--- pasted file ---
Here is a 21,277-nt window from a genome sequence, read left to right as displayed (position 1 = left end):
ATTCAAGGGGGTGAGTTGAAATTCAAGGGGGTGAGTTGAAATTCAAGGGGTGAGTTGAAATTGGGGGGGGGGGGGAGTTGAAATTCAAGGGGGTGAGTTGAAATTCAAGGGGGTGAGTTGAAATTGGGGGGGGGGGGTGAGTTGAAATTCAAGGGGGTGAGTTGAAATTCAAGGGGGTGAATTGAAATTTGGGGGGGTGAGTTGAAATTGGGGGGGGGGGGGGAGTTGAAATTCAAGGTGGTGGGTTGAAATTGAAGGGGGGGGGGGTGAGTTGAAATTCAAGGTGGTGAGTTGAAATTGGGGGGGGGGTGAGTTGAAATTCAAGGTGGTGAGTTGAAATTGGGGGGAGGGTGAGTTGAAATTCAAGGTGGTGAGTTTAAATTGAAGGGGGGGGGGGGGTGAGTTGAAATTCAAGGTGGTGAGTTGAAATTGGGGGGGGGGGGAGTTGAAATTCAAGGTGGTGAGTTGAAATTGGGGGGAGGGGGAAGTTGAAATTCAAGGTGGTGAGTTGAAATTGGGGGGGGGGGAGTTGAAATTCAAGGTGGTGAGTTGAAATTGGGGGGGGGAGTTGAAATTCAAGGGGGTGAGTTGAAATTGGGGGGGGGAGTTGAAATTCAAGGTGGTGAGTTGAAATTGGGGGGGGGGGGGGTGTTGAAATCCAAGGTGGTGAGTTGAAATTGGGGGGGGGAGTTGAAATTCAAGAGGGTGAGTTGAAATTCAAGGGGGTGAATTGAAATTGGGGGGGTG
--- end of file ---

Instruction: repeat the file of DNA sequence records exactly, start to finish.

Here is a 21,277-nt window from a genome sequence, read left to right as displayed (position 1 = left end):
ATTCAAGGGGGTGAGTTGAAATTCAAGGGGGTGAGTTGAAATTCAAGGGGTGAGTTGAAATTGGGGGGGGGGGGGAGTTGAAATTCAAGGGGGTGAGTTGAAATTCAAGGGGGTGAGTTGAAATTGGGGGGGGGGGGTGAGTTGAAATTCAAGGGGGTGAGTTGAAATTCAAGGGGGTGAATTGAAATTTGGGGGGGTGAGTTGAAATTGGGGGGGGGGGGGGAGTTGAAATTCAAGGTGGTGGGTTGAAATTGAAGGGGGGGGGGGTGAGTTGAAATTCAAGGTGGTGAGTTGAAATTGGGGGGGGGGTGAGTTGAAATTCAAGGTGGTGAGTTGAAATTGGGGGGAGGGTGAGTTGAAATTCAAGGTGGTGAGTTTAAATTGAAGGGGGGGGGGGGGTGAGTTGAAATTCAAGGTGGTGAGTTGAAATTGGGGGGGGGGGGAGTTGAAATTCAAGGTGGTGAGTTGAAATTGGGGGGAGGGGGAAGTTGAAATTCAAGGTGGTGAGTTGAAATTGGGGGGGGGGGAGTTGAAATTCAAGGTGGTGAGTTGAAATTGGGGGGGGGAGTTGAAATTCAAGGGGGTGAGTTGAAATTGGGGGGGGGAGTTGAAATTCAAGGTGGTGAGTTGAAATTGGGGGGGGGGGGGGTGTTGAAATCCAAGGTGGTGAGTTGAAATTGGGGGGGGGAGTTGAAATTCAAGAGGGTGAGTTGAAATTCAAGGGGGTGAATTGAAATTGGGGGGGTG